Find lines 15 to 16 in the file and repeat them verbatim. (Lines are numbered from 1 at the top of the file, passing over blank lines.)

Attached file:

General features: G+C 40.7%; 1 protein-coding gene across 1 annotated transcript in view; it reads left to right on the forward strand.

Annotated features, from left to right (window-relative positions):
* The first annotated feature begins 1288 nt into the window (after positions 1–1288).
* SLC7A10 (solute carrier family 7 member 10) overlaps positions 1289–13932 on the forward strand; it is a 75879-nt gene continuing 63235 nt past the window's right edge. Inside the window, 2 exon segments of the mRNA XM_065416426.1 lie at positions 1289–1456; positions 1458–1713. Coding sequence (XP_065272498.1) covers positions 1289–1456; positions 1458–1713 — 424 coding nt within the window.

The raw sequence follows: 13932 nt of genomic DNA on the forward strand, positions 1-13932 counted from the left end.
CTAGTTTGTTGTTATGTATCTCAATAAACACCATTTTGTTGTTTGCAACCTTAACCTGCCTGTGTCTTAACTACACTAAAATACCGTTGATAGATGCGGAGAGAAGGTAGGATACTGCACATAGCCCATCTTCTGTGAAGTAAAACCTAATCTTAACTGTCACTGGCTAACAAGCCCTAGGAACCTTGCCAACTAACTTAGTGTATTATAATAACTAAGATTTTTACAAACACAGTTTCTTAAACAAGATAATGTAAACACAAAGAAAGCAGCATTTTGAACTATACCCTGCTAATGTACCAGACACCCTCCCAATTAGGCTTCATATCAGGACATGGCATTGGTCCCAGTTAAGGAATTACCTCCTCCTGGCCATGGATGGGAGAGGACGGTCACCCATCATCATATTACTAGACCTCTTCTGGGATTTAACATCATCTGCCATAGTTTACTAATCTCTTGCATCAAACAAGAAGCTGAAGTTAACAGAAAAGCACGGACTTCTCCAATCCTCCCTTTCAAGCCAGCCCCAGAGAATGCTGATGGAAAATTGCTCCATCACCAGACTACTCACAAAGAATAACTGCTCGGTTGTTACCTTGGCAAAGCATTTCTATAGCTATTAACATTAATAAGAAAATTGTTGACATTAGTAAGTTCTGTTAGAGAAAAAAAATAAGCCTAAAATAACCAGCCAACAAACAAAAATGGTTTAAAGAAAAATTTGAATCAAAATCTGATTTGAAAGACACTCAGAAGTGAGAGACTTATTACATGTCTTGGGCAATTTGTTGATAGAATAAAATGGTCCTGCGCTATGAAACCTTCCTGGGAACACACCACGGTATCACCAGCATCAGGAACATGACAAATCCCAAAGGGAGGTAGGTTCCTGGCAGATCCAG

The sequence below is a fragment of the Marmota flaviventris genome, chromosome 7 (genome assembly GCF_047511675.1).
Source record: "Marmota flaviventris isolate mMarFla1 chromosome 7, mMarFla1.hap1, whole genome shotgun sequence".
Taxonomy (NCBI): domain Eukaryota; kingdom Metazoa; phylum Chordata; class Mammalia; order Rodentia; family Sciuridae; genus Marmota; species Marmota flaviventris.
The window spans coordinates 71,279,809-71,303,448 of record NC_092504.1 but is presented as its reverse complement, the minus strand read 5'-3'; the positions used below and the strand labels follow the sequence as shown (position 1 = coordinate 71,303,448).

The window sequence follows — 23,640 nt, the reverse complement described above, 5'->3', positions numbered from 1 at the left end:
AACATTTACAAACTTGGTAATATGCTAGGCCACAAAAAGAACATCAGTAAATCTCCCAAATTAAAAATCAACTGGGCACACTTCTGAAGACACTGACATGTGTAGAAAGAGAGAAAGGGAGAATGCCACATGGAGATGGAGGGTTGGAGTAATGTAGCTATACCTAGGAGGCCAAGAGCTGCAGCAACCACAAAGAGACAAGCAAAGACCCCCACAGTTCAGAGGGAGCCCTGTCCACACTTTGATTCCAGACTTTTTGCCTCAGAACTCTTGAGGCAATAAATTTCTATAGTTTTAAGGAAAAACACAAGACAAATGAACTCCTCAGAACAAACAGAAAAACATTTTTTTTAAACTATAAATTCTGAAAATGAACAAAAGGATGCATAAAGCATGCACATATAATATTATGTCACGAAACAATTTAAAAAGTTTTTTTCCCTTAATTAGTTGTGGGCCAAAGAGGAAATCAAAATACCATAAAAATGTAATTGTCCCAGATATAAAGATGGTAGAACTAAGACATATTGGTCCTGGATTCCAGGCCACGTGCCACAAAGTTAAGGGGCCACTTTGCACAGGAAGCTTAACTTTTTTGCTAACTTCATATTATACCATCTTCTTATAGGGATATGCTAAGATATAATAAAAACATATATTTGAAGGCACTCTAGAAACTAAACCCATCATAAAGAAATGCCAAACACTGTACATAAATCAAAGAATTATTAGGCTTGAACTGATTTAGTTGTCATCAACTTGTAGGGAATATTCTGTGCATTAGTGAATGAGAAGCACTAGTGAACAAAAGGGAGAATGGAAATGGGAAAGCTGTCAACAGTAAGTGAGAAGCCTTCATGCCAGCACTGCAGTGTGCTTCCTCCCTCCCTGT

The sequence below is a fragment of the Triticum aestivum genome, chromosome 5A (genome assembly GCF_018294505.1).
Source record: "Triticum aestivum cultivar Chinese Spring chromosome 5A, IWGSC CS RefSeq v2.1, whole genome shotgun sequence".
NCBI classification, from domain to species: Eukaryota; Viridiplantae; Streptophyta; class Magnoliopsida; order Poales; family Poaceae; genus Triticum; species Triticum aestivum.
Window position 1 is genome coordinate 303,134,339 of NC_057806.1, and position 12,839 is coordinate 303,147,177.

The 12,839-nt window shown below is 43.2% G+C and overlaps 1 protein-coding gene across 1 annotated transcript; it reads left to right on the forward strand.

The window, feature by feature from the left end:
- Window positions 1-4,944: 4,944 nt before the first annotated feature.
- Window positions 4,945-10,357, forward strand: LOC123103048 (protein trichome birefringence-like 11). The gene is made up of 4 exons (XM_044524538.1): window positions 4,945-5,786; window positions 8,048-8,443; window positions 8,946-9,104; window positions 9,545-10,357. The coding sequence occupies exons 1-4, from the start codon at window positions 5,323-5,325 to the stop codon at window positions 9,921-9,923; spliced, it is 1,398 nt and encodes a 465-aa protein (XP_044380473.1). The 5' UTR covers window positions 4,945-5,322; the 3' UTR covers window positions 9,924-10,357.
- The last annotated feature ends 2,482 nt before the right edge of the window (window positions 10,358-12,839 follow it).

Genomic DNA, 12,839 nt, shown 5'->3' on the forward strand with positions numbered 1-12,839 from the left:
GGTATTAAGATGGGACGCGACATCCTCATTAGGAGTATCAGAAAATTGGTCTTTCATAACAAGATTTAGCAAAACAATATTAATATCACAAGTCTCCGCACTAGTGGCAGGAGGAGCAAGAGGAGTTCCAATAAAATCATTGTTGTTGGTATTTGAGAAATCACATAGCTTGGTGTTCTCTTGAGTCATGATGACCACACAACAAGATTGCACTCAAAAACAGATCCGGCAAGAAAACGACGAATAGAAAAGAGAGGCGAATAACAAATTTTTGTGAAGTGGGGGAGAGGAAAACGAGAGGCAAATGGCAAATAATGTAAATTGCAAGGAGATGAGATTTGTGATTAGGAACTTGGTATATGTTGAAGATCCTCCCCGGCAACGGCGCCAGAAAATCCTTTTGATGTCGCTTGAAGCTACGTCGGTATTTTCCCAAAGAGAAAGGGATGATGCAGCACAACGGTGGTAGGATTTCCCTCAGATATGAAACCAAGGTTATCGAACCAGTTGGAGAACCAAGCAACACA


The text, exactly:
NCBI classification, from domain to species: Eukaryota; Viridiplantae; Streptophyta; class Magnoliopsida; order Poales; family Poaceae; genus Triticum; species Triticum aestivum.
Window position 1 is genome coordinate 303,134,339 of NC_057806.1, and position 12,839 is coordinate 303,147,177.